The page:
[Mpi3-rma] RMA proposal 1 update

Michael Blocksome blocksom at us.ibm.com
Mon May 24 13:24:40 CDT 2010

I am one of the DCMF developers that wrote the low-level implementation 
for the various one-sided operations on BG/P and I've also done some work 
with implementing ARMCI over DCMF on BG/P.  I have some general comments, 
but can't really find an appropriate email to 'reply to' .. so I'll just 
dive in here.

I think the discussion of the three possible implementations below misses 
the mark a bit.  Any low level messaging layer (DCMF, LAPI, even "MPI") 
that can optimize the allreduce and barrier operations could implement the 
allfenceall operation as described below.  Even though DCMF - which what 
MPICH2 on BG/P is based on - uses the BG/P collective network, it still is 
*only* a fast allreduce that has benefits over other pt2pt allreduce 
algorithms and not very interesting when considering how an allfenceall 
would be implemented. 

If we look at any exascale goal(s), as Jeff mentioned earlier, we'll see 
that any time an application or middleware needs to track counters we 
won't get the scaling required (assuming the allfenceall is flexible and 
not restricted to only "comm_world" operations). What is needed is an 
interface that allows low level software to take advantage of any hardware 
or network features that would enable a "counter-less" allfenceall 
implementation. On BG/P, this would probably take advantage of features 
such as the torus dimensions of the network, the (configurable) 
deterministic packet routing, the "deposit bit" in the packet header, etc. 
I'm not saying I have any specific design in mind, just that experience 
tells me that we should be able to do something cool in this space 
supported by the BG hardware which would eliminate the need for software 

If there was an allfenceall interface, then low level message could do 
whatever it takes to get performance and scaling.  Without the allfenceall 
interface middleware is forced to use one of these platform independent 
algorithms (allreduce, barrier, etc) and accept any inherent scaling and 
performance restrictions.

Michael Blocksome
Blue Gene Messaging
Advanced Systems Software Development
blocksom at us.ibm.com

Jeff Hammond <jeff.science at gmail.com>
"MPI 3.0 Remote Memory Access working group" 
<mpi3-rma at lists.mpi-forum.org>
05/21/2010 05:13 PM
Re: [Mpi3-rma] RMA proposal 1 update

>> I've been talking about allflushall because ARMCI_Barrier is partially
>> redundant with MPI_Barrier, which is clearly already in MPI-3.
> Intuitively named as ARMCI_Barrier - I imagine why I missed that ;-) 
 So, this offers some opportunity for experimentation...   ARMCI_Barrier 
should be what GA_Sync calls, right?  How is the implementation of 
ARMCI_Barrier done on BG?  It would seem that we could try 3 
implementations in some real world usage scenarios and get some data:

Yes, and not to be confused with armci_msg_barrier


> 1) ARMCI_Barrier the "really bad" way:  i.e. np^2 messages get generated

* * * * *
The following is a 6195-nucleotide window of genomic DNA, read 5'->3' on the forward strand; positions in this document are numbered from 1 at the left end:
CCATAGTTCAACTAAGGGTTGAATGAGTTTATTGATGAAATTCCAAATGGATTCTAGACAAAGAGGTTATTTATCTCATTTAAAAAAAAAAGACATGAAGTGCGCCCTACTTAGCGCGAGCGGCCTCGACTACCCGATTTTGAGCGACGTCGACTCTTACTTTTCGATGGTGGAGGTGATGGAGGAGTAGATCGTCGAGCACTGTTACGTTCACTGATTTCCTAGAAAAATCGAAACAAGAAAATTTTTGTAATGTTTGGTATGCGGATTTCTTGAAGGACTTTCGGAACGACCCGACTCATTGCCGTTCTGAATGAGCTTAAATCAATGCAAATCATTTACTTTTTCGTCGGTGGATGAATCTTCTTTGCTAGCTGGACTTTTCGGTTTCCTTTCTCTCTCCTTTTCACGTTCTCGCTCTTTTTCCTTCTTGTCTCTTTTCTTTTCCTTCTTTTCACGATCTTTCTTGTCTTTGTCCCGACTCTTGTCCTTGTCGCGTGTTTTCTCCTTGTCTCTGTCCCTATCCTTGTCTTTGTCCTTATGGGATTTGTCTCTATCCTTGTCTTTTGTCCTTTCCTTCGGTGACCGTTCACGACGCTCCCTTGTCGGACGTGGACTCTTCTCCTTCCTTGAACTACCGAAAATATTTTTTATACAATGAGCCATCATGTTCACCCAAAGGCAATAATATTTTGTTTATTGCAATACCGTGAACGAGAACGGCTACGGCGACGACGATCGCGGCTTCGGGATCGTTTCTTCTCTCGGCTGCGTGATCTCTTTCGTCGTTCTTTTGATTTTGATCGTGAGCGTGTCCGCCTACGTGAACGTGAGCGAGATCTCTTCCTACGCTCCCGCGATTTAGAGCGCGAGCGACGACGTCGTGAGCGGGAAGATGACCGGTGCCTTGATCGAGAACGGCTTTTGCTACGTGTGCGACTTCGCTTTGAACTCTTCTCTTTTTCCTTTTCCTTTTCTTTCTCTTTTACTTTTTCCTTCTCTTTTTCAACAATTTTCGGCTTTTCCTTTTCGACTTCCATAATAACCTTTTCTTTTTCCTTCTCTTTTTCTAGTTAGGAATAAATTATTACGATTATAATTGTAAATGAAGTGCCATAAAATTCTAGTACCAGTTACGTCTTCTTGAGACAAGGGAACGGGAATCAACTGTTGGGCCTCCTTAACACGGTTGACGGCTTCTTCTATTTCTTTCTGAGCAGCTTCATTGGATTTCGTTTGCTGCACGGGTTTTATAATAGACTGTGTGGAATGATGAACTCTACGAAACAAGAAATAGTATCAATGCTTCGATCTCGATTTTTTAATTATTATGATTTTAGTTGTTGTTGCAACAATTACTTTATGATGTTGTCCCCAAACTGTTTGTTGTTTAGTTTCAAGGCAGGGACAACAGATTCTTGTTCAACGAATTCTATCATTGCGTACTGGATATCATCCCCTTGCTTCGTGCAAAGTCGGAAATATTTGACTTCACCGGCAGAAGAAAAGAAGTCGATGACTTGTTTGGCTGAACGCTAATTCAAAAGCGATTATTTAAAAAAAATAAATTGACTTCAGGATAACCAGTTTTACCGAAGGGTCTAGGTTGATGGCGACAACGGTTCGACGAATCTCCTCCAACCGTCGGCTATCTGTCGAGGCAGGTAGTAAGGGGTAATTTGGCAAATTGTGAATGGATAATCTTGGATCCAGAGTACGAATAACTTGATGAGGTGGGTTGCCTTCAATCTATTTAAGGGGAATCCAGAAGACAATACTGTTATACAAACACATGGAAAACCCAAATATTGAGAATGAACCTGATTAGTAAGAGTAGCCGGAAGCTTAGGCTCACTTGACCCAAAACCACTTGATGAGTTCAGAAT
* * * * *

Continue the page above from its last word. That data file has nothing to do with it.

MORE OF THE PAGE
and then a barrier is done
> 2) ARMCI_Barrier as a collective:  allreduce is used to agree about 
> 3) ARMCI_Barrier assuming a "small" number of targets between 
barriers/fences:  you track who has outstanding messages and only sync 
with them.

Yeah, I'm going to work on this as soon as I have some free time.  I
have (1) and (3) already but I need to test them outside of NWChem to
have any hope of making sense of the data.  I think I can at least
hack (2).  I think I can implement a fourth option that beats (2) but
it has the same complexity model (logarithmic).

> Anyway, just to clarify, GA regularly uses both one-sided and collective 
completion calls?  Or, is it dominated by one or the other?  I look at 
GA_Fence() and see the equivalent of flushall() and GA_Sync = GA_Fence() + 
MPI_Barrier().  If you call both, then you have this mixture of passive 
and active target, but... if GA_Sync is going to perform significantly 
better than GA_Fence(), couldn't you just switch to calling GA_Sync?  It 
would seem like users would rather have the barrier too (especially if it 
was cheaper than calling GA_Fence()).  Or, put another way, the online 
guide for GA essentially says "um, don't call GA_Sync() very often", so is 
allfenceall optimizing the infrequent case?

The GA manual can say that calling GA_Sync will bring on the
apocalypse, but that won't stop quantum chemistry software developers
from calling it at the top and bottom of every subroutine.  =O

While there are too many GA_Sync calls in NWChem, removing the
majority of them requires a complete rewrite of very complex
algorithms and problem redesigning the entire code from top to bottom.

I have never seen GA_Fence used.  All ~remote~ completion in NWChem is
collective.  All three modes of local completion - trivial (blocking),
individual (request-based) and bulk (fenced target) are all used
explicitly via GA or implicitly within GA but invisible to the GA

GA_Fence was probably added much later in response to NWChem users, so
it isn't surprising it is never called in NWChem except in a "test all
GA functionality" utility routine.

> UPC has a similar scenario:  barrier implies a strict access that causes 
a flushall, but everybody knows that you avoid calling barrier to the 
extent you possibly can.  So, the model you use is actually focused on 
minimizing either strict accesses or barriers, but you would typically 
rather do a strict access than a barrier.  If GA code is optimized the 
same way, how often is GA_Sync() called?

GA_Sync is called like crazy in NWChem.  There is an effort to fix
this pathological behavior in one particularly heinous abuser (TCE)
but it will be a long time before NWChem learns to be kind to network


Jeff Hammond
Argonne Leadership Computing Facility
jhammond at mcs.anl.gov / (630) 252-5381

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